Markets, Productivity, and Happiness in a Historical Perspective

Productive versus economic: whether natural history is the origin of economics?

Chaplygina Irina, Lomonosov Moscow State University

Studying cameralism, especially Russian, we came to conclusion: in that period a lot of economic issues were objects of investigation of natural scientists and were a part of natural history. Widely interpreting cameralism as an economic strategy of national states to improve public welfare we have seen a lot of examples when this political goal stimulated the development of economic studies, often in response to a direct request from the authorities. As a result, a lot of economic issues were explored in a practical and naturalistic way as a problem of producing material welfare. We can mention a lot of initiatives - I.K.Kirilov, The Flourishing of the Russian State (1727) or Tatischev Questionnaires (1737) - which were created to study the country's economic resources and summarize the existing knowledge on soil, mineral resources, flora and fauna, as well as on crafts, trade routes and the population. These projects, initiated for an economic goal, gave a head start to the development of natural science disciplines: geography, geology, biology. The biography of Matvey Afonin can be an illustration of this historical feature. He was one of Russian young men who were sent to Europe to get a good education. He ended up at Uppsala University (1761), attended the courses in “Practical Economics” (sic) held by Emanuel Ekman and Zoology and Botany held by Carl Linnaeus. Under Linnaeus, he wrote his dissertation "On the usefulness of natural history in public life". Even though this work focused on welfare, it was not an economic research in the modern sense of the term. Similar understanding of the nature of economic issues can be found in the letter of recommendation given to Afonin and his friend Karamyshev by Emanuel Ekman at the end of the course. In the letter Ekman refers to his lectures on mineralogy as seminars on economicsю. Also, Carl Linnaeus stated that economy is a practical part of natural science. All that means that economic problems were treated by these scientists as problems of production. As a rule, we draw the line between cameralism and classical political economy in the following way: camerailsm has practical goals whereas classical economics produces purely theoretical knowledge. But we believe that naturalistic vision of the economic problem, inherent in cameralism, is a more significant feature. This naturalistic approach was dispelled only in the works of Ricardo, but according to L. Robbins it retained its influence well into the 20th century.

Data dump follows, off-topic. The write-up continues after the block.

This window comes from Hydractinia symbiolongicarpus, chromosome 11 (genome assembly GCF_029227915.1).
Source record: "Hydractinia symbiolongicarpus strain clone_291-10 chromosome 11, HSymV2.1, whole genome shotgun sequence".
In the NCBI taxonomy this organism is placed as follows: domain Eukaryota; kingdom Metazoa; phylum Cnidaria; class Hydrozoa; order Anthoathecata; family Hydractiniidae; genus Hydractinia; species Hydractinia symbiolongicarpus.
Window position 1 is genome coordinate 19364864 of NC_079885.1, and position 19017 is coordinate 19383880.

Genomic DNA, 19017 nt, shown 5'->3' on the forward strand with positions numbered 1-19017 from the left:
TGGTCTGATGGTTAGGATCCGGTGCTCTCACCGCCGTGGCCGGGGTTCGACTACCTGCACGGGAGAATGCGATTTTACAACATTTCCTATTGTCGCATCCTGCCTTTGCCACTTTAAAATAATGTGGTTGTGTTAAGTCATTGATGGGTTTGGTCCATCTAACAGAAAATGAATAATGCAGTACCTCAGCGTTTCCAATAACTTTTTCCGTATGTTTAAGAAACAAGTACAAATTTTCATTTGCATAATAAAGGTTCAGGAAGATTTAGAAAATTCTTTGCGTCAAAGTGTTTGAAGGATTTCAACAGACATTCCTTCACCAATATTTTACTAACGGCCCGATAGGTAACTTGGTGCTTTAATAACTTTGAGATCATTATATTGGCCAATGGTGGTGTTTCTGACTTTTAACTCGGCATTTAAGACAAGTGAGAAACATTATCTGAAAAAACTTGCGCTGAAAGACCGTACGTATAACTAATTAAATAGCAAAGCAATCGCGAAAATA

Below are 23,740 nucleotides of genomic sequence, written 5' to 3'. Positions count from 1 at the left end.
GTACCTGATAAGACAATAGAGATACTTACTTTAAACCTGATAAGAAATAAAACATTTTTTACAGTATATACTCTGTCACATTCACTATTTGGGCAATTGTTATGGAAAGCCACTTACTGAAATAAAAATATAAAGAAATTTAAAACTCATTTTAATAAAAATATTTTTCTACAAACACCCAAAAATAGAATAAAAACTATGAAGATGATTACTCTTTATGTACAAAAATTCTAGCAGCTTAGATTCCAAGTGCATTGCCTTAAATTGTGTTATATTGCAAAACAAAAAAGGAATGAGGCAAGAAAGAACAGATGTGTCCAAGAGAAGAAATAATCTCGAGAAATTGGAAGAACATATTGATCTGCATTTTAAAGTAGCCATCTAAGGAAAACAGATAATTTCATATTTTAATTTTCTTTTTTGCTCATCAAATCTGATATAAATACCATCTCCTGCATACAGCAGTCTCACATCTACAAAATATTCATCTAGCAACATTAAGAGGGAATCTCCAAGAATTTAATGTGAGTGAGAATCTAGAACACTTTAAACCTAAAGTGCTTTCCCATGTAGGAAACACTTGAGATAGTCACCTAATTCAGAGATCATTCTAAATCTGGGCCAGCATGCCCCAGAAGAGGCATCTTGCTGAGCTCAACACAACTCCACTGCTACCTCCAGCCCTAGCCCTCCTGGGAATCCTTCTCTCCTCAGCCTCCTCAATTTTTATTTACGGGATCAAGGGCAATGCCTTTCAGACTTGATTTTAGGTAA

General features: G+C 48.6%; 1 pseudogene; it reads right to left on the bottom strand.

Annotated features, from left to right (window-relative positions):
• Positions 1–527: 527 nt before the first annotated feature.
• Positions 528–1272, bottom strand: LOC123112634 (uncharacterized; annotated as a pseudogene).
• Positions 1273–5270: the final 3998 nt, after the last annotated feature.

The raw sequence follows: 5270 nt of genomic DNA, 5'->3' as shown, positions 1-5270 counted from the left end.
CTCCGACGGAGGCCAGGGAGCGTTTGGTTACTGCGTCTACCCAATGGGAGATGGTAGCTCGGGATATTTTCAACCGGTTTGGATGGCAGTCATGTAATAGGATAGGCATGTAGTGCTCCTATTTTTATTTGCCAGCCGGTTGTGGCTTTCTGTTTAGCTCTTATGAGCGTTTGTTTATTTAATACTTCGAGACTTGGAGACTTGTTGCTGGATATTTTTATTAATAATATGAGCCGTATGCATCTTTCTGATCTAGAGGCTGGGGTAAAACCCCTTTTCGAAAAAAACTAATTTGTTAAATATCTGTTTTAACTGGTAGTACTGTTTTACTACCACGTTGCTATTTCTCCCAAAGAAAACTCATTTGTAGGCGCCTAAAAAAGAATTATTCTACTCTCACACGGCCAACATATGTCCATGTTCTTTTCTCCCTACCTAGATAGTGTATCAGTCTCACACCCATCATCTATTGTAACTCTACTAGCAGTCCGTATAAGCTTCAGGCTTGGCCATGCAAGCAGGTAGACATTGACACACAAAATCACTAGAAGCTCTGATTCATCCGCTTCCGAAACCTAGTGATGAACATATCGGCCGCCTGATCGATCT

Keywords: cameralism, natural history, russian economic thought, methodology

Please Login in order to download this file